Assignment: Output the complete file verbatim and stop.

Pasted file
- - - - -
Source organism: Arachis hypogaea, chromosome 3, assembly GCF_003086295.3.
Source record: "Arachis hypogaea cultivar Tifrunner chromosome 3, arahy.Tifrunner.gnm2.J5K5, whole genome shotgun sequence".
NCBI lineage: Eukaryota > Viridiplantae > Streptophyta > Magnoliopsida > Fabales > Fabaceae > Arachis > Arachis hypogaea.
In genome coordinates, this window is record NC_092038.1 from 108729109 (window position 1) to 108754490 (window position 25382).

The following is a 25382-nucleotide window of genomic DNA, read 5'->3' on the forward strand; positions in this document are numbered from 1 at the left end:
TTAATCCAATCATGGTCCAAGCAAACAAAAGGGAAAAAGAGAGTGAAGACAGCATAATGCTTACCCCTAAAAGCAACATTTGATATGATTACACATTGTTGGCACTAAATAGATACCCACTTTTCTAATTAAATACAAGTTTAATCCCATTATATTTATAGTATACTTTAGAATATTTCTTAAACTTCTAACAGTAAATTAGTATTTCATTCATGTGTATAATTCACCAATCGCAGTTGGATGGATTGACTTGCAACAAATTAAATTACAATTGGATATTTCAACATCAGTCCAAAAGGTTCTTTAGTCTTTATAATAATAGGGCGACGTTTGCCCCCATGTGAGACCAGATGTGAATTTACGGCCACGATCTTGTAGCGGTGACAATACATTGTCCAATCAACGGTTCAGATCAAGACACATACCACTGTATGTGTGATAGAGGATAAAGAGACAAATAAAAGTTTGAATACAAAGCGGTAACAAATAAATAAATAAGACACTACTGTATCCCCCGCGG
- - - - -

Source organism: Arachis hypogaea, chromosome 3, assembly GCF_003086295.3.
Source record: "Arachis hypogaea cultivar Tifrunner chromosome 3, arahy.Tifrunner.gnm2.J5K5, whole genome shotgun sequence".
NCBI lineage: Eukaryota > Viridiplantae > Streptophyta > Magnoliopsida > Fabales > Fabaceae > Arachis > Arachis hypogaea.
In genome coordinates, this window is record NC_092038.1 from 108729109 (window position 1) to 108754490 (window position 25382).

The following is a 25382-nucleotide window of genomic DNA, read 5'->3' on the forward strand; positions in this document are numbered from 1 at the left end:
TTAATCCAATCATGGTCCAAGCAAACAAAAGGGAAAAAGAGAGTGAAGACAGCATAATGCTTACCCCTAAAAGCAACATTTGATATGATTACACATTGTTGGCACTAAATAGATACCCACTTTTCTAATTAAATACAAGTTTAATCCCATTATATTTATAGTATACTTTAGAATATTTCTTAAACTTCTAACAGTAAATTAGTATTTCATTCATGTGTATAATTCACCAATCGCAGTTGGATGGATTGACTTGCAACAAATTAAATTACAATTGGATATTTCAACATCAGTCCAAAAGGTTCTTTAGTCTTTATAATAATAGGGCGACGTTTGCCCCCATGTGAGACCAGATGTGAATTTACGGCCACGATCTTGTAGCGGTGACAATACATTGTCCAATCAACGGTTCAGATCAAGACACATACCACTGTATGTGTGATAGAGGATAAAGAGACAAATAAAAGTTTGAATACAAAGCGGTAACAAATAAATAAATAAGACACTACTGTATCCCCCGCGG